In Michigan, consent is not an element of criminal sexual conduct that prosecutors are required to disprove beyond a reasonable doubt. Rather, consent is an affirmative defense available for defendants who are charged with committing criminal sexual conduct under some of the provided-for circumstances. For example, consent may be used to negate the elements of ‘force or coercion’ under MCL 750.520b(1)(d)(ii); however, it is not available for criminal sexual conduct occurring “under circumstances involving the commission of any other felony” as provided in MCL 750.520b(1)(c) . Michigan’s standard criminal jury instructions state that
[a] person consents to a sexual act by agreeing to it freely and willingly, without being forced or coerced. It is not necessary to show that the complainant resisted the defendant to prove that this crime was committed. Nor is it necessary to show that complainant did anything to lessen the damage to him/herself.
Therefore, consent is likely to be defined as a free and willing agreement to engage in a sexual act, provided without force or coercion, between individuals who are of sufficient age and are not mentally incapable, mentally disabled, mentally incapacitated or physically helpless.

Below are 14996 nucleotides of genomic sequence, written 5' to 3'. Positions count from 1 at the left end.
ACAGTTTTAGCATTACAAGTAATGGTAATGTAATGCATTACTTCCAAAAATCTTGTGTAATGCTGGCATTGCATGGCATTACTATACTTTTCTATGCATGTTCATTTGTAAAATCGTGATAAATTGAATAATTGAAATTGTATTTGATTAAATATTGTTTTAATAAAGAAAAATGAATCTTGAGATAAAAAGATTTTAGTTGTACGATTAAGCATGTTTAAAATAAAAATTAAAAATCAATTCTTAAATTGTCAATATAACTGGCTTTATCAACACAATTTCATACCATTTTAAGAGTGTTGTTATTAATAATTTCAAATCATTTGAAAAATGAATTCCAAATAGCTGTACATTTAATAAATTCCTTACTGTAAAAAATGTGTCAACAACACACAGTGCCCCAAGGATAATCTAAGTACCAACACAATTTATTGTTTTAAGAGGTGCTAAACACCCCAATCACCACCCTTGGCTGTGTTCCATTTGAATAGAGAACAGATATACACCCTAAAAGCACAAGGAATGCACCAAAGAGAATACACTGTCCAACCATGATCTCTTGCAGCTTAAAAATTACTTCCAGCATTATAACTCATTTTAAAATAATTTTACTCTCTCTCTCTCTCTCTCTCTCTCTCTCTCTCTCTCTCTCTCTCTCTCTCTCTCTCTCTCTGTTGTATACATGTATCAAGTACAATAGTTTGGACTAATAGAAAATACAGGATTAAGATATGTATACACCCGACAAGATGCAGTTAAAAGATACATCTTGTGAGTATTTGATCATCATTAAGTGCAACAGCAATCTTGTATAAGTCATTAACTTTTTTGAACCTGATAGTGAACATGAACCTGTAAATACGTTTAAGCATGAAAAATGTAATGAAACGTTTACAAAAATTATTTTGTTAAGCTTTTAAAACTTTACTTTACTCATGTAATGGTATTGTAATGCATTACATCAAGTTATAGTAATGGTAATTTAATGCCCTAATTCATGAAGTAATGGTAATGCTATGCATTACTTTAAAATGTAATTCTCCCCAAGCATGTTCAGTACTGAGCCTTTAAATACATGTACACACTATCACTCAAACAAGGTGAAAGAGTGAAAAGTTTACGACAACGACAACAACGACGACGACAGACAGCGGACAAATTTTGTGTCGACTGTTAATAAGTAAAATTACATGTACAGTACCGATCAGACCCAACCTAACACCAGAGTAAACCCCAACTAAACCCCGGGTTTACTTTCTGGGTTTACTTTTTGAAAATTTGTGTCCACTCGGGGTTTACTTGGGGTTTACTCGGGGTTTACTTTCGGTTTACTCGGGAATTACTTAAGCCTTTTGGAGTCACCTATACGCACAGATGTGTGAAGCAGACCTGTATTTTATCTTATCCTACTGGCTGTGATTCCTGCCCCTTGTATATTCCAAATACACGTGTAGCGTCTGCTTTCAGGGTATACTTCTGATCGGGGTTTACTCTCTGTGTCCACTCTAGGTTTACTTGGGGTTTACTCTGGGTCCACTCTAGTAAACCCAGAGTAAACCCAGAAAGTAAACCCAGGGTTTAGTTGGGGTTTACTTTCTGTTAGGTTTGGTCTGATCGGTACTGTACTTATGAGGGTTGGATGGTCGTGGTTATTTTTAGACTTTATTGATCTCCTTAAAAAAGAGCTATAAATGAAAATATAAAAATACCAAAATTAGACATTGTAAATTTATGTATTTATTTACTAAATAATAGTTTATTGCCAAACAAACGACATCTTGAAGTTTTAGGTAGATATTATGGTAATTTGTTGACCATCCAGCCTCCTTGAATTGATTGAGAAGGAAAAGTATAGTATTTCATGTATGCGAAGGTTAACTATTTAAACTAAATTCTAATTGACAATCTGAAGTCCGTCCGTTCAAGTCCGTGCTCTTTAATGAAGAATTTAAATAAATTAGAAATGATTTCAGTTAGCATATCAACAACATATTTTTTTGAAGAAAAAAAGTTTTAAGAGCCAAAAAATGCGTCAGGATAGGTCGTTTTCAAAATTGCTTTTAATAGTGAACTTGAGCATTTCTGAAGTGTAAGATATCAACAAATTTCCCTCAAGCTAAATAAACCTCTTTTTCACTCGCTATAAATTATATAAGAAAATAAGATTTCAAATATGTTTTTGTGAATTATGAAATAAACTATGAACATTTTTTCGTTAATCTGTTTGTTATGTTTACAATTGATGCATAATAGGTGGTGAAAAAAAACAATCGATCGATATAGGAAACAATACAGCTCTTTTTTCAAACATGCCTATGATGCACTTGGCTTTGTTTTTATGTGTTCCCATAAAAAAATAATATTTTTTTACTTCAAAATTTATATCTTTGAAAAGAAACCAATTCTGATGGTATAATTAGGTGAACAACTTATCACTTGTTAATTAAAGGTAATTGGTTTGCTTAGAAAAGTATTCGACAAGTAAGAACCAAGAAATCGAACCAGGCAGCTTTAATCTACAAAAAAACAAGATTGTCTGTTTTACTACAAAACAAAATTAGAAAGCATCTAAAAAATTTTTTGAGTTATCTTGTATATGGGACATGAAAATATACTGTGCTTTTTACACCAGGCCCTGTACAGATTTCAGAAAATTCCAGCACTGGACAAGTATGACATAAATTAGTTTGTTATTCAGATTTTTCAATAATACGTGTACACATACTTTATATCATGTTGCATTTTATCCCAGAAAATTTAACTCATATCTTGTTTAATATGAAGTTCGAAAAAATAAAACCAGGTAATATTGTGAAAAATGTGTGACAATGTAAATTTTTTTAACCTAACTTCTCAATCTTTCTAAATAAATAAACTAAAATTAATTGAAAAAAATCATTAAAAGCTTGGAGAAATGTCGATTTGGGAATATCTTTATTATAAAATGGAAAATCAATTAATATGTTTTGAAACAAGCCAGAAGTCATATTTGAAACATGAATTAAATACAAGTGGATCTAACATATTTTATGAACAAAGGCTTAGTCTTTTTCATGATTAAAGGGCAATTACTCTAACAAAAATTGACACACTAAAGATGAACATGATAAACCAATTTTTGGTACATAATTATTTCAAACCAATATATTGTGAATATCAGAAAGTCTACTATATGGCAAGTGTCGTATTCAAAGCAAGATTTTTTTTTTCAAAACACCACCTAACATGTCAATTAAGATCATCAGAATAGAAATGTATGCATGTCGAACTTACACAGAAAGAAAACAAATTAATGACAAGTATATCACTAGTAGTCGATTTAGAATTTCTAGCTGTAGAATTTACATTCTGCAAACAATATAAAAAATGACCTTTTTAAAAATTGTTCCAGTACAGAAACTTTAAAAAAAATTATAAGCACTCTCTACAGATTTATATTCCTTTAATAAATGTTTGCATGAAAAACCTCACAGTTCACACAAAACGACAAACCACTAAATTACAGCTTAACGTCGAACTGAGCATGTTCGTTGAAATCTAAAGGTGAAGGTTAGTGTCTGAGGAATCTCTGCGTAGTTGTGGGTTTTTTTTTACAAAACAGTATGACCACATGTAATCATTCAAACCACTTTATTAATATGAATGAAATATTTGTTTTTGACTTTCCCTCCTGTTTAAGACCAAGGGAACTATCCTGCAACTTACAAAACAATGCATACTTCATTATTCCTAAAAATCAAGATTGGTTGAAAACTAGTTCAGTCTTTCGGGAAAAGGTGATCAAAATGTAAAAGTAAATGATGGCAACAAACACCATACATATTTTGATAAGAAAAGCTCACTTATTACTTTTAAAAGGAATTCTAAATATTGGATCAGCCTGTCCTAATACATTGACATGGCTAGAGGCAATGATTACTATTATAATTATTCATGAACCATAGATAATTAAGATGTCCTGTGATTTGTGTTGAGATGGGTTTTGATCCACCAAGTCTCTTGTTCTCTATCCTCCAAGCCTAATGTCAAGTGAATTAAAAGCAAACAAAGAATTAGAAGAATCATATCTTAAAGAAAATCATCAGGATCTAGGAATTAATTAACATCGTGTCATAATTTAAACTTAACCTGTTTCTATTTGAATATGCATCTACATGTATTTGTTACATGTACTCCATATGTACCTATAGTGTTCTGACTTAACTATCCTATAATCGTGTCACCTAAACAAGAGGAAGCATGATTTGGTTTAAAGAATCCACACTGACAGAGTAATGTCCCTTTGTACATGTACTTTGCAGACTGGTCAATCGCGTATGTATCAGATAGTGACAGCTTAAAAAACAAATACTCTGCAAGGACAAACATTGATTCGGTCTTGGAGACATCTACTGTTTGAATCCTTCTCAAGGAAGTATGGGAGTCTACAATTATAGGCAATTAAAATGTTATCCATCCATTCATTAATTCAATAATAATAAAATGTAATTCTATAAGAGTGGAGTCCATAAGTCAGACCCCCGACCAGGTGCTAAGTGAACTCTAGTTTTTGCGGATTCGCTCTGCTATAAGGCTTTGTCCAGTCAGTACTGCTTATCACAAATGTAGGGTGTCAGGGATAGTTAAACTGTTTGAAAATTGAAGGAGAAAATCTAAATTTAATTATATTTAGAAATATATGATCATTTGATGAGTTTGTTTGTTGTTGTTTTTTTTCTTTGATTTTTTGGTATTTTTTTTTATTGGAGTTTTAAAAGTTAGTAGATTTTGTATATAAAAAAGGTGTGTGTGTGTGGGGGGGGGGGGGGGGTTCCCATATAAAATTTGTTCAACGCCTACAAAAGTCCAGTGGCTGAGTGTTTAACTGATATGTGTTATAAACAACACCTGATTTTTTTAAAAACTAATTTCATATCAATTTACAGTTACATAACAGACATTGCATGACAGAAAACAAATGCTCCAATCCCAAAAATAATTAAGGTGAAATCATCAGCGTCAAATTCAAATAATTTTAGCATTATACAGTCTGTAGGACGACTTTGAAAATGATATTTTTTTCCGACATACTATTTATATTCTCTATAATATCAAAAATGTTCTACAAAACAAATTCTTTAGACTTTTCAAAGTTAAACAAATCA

People v. Stull, 127 Mich. App. 14, 19-20; 338 N.W.2d 403 (1983).
Note: in regards to criminal sexual conduct crimes, consent is not defined within statutory law.
 People v. Waltonen, 272 Mich. App. 678; 728 N.W.2d 887-88 (2007).
 Mich. CJI2d 20.27(1)-(2) (see attached documents for further delineation of factors a jury may consider when determining whether consent or force or coercion is present); see People v. Khan, 80 Mich. App. 605, 619, fn. 5; 264 N.W.2d 360 (1978) (“Although the statute is silent on the defense of consent, we believe it impliedly comprehends that a willing, noncoerced act of sexual intimacy or intercourse between persons of sufficient age who are neither “mentally defective”, “mentally incapacitated”, nor “physically helpless” is not criminal sexual conduct.”)(internal citations omitted) and People v. Hale, 142 Mich. App. 451, 452; 370 N.W.2d 382 (1985) (upholding a trial court’s definition of consent as a “willing act of sexual intimacy or intercourse between persons of sufficient age who are neither mentally defective, mentally incapacitated nor physically helpless is not criminal sexual conduct”).